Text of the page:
My birthday is at the end of August and usually causes quite a bit of reflection on the year just past and how quickly it passed. During those reflections, I also take the opportunity to make “new year’s resolutions”. So stay tuned, dear blog, as I document some of them and attempt to make some progress too.
One interesting note about the 2022 resolutions was that one of them was to pack up and get moved to the Cape. Well that one is done and dusted as they say. We’ve had all our “stuff” here since the 26 foot dropped it off on June 1st and considered the move really complete when the sale of the Connecticut house closed on August 4.
I’ve spent the past weeks as I drive my Audi out and about on errands and meetings (it’s only been her since June 1) thinking to myself and often saying out loud “I cannot believe that I really LIVE here and that this is now home”. It’s been a crazy busy summer, tourist wise, so we’ll see how this feeling lasts into the dreary months of January and February.
Such a dilemma. I am unpacking (FINALLY) the quilt studio at the Cape house, our full time residence since the moving truck dumped the last of our stuff on June 1. It’s been like walking down memory lane opening these boxes, many of which have been packed since April. A lot of projects are coming out of hibernation as a result and I’m working on yet-another pile of stuff to donate to the quilt guild. In my current “to be quilted pile” are the two quilts below –Halloween and Christmas. So these are ready for the sit-down quilting machine, the Bernina770. The Halloween quilt has been basted for about a year and the Christmas Sampler a little longer. The Christmas top is the second oldest quilt top that I have. It was finished in a 2000 quilting class at Homestead Quilts in Bethel. It’s about time it was done and on display. While I’ve gone on to complete many others, this one has never made it to the finish line. So now, 23 years later, its time has come.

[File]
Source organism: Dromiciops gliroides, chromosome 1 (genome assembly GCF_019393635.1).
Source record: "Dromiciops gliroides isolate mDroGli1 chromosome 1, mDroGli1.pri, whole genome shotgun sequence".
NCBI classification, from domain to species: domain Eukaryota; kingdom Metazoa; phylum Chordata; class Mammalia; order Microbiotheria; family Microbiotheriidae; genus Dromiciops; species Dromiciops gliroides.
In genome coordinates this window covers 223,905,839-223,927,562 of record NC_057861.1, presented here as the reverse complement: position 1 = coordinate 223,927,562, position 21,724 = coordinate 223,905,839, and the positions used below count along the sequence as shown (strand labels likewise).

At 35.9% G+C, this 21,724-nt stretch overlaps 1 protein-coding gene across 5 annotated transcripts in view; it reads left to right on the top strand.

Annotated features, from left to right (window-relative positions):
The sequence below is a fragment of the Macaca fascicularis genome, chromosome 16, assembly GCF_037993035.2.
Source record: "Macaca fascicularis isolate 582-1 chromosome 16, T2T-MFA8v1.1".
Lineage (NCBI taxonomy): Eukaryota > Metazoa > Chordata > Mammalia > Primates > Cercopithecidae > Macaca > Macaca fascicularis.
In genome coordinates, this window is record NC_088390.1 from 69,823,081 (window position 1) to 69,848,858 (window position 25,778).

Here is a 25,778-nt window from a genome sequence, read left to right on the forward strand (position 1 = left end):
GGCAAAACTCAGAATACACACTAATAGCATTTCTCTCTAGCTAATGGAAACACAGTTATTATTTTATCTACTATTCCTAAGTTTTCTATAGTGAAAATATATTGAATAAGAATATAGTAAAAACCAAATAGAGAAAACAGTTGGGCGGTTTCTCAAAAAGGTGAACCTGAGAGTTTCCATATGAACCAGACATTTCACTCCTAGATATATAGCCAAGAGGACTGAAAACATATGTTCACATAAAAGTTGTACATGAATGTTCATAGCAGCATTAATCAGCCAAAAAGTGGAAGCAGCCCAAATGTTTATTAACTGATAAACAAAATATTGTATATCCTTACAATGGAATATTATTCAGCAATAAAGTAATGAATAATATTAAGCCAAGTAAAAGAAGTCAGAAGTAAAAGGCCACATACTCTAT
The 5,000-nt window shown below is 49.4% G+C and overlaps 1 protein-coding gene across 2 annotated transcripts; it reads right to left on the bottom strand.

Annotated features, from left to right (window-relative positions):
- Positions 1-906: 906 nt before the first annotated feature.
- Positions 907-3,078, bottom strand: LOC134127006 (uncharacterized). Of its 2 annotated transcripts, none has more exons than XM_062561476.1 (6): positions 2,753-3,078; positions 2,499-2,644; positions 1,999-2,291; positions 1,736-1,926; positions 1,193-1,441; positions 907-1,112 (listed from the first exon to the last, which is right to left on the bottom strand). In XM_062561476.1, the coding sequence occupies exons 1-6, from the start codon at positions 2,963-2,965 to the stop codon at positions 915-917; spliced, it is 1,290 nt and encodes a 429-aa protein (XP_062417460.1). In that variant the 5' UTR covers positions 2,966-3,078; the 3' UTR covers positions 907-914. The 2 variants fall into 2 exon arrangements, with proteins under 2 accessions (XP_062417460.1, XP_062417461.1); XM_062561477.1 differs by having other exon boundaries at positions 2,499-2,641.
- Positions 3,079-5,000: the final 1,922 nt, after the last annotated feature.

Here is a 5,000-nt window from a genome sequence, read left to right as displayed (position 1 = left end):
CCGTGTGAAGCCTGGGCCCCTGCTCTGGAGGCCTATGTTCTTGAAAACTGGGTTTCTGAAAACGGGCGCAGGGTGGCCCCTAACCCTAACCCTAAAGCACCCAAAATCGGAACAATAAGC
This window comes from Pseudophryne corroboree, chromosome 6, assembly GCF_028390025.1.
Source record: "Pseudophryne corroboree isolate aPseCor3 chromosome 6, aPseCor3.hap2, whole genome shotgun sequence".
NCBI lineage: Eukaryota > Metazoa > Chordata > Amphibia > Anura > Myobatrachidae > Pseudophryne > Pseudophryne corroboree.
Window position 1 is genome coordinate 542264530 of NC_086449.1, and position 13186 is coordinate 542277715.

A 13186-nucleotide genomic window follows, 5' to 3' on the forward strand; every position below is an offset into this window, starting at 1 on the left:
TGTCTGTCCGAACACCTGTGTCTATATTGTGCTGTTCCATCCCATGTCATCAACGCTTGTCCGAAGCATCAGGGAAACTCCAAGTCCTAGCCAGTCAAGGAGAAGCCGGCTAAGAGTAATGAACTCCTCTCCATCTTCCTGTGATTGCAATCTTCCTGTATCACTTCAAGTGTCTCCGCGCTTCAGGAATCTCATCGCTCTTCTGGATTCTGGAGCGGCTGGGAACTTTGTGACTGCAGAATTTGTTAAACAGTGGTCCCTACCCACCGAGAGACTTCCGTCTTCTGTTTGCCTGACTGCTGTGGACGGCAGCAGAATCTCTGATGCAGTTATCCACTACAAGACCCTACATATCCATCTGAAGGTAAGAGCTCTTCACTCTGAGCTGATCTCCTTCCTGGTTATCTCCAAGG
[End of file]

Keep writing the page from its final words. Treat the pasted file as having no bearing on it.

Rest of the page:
So now — the question posted in the blog post title? What to call this quilting space at the Cape. My Connecticut studio was called the BeeHive and I am tempted to keep that name. However, this studio is on the second floor with a “bird’s eye” view of Heron Cove, the ocean to the east and Snow’s Point across the cove in Orleans. So, I’m tempted to call it the Chickadee nest and since the Chickadee is the Massachusetts state bird, it seems appropriate. Guess I’m going to think about it for a while.